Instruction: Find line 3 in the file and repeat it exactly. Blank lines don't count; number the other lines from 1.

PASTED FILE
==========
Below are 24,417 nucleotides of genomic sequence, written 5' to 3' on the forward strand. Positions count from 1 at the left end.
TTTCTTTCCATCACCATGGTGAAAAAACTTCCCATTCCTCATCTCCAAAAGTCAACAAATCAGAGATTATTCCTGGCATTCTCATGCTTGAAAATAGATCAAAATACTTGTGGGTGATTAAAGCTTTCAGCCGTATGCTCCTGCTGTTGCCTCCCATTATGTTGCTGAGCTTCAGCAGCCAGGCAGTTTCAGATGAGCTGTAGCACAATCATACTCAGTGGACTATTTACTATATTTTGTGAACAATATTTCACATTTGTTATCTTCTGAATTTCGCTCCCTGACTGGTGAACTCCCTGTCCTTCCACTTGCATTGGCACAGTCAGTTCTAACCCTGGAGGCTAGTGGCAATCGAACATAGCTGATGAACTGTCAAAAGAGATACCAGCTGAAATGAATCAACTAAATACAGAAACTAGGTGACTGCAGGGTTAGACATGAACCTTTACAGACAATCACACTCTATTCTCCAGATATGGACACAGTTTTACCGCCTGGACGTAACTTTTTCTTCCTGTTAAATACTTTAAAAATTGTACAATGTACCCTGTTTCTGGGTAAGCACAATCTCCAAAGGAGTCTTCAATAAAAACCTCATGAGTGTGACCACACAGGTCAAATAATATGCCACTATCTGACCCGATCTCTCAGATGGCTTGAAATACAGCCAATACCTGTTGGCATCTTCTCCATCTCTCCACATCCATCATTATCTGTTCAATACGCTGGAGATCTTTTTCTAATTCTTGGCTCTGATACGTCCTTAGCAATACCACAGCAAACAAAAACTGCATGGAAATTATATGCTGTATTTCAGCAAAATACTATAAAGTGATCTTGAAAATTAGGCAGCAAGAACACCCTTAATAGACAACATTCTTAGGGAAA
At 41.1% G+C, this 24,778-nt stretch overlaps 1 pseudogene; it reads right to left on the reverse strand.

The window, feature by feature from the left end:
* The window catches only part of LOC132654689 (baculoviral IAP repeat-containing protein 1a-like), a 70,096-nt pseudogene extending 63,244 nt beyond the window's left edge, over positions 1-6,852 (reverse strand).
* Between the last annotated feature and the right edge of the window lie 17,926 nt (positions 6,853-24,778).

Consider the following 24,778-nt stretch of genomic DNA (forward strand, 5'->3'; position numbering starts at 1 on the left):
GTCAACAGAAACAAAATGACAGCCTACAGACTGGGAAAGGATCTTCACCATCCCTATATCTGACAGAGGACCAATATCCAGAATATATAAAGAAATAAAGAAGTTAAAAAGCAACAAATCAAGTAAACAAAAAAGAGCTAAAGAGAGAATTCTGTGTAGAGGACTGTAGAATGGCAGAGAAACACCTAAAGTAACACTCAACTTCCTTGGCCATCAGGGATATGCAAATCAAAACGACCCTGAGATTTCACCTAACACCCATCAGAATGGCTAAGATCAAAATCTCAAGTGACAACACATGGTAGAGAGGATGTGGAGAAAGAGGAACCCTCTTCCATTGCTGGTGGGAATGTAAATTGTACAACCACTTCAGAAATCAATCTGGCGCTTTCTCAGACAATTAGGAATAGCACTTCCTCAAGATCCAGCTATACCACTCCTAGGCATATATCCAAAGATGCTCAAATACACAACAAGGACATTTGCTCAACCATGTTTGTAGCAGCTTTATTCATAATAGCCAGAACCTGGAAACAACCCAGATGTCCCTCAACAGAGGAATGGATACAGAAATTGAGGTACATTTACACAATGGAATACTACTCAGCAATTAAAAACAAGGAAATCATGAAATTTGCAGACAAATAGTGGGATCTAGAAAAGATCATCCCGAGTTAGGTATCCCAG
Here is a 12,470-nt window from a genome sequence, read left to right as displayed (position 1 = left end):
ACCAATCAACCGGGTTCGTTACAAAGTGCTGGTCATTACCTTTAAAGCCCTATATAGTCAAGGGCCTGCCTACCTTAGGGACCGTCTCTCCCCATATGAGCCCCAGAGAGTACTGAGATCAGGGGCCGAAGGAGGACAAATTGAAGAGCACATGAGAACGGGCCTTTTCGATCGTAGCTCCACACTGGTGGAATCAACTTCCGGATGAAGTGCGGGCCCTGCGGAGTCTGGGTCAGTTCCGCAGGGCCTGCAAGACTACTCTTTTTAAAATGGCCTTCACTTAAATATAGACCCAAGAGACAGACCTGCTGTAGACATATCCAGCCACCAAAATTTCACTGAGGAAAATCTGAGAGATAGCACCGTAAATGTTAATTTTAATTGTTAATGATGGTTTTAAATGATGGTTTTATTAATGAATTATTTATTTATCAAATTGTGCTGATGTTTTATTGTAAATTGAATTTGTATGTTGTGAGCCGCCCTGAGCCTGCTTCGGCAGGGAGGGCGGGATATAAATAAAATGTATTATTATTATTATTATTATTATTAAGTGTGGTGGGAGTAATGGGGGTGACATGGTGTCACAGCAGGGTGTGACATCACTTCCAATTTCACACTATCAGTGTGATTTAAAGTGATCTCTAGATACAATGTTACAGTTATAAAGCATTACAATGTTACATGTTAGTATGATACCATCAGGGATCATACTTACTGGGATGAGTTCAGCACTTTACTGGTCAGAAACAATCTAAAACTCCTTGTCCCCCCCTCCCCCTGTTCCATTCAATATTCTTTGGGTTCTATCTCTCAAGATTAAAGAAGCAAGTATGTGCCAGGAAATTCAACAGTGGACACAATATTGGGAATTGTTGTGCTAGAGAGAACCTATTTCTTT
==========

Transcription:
At 41.1% G+C, this 24,778-nt stretch overlaps 1 pseudogene; it reads right to left on the reverse strand.